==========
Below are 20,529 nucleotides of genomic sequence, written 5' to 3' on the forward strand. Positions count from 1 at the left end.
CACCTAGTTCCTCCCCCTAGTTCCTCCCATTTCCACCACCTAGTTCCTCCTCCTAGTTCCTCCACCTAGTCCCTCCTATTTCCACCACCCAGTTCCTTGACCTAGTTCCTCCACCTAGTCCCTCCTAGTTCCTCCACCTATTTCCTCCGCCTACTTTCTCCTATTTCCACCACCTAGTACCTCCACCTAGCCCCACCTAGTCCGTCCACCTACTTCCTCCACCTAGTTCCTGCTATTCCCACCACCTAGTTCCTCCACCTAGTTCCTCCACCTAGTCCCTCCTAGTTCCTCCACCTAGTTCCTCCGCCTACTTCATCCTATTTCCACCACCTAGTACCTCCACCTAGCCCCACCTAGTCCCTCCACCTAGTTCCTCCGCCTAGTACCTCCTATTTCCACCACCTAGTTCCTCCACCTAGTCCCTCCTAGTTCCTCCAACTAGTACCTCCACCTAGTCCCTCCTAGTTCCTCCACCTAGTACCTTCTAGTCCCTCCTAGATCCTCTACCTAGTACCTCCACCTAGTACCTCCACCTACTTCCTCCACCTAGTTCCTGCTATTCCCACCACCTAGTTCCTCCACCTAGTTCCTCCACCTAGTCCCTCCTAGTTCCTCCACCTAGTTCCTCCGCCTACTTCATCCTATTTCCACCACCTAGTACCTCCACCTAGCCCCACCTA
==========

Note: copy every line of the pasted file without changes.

Below are 20,529 nucleotides of genomic sequence, written 5' to 3' on the forward strand. Positions count from 1 at the left end.
CACCTAGTTCCTCCCCCTAGTTCCTCCCATTTCCACCACCTAGTTCCTCCTCCTAGTTCCTCCACCTAGTCCCTCCTATTTCCACCACCCAGTTCCTTGACCTAGTTCCTCCACCTAGTCCCTCCTAGTTCCTCCACCTATTTCCTCCGCCTACTTTCTCCTATTTCCACCACCTAGTACCTCCACCTAGCCCCACCTAGTCCGTCCACCTACTTCCTCCACCTAGTTCCTGCTATTCCCACCACCTAGTTCCTCCACCTAGTTCCTCCACCTAGTCCCTCCTAGTTCCTCCACCTAGTTCCTCCGCCTACTTCATCCTATTTCCACCACCTAGTACCTCCACCTAGCCCCACCTAGTCCCTCCACCTAGTTCCTCCGCCTAGTACCTCCTATTTCCACCACCTAGTTCCTCCACCTAGTCCCTCCTAGTTCCTCCAACTAGTACCTCCACCTAGTCCCTCCTAGTTCCTCCACCTAGTACCTTCTAGTCCCTCCTAGATCCTCTACCTAGTACCTCCACCTAGTACCTCCACCTACTTCCTCCACCTAGTTCCTGCTATTCCCACCACCTAGTTCCTCCACCTAGTTCCTCCACCTAGTCCCTCCTAGTTCCTCCACCTAGTTCCTCCGCCTACTTCATCCTATTTCCACCACCTAGTACCTCCACCTAGCCCCACCTA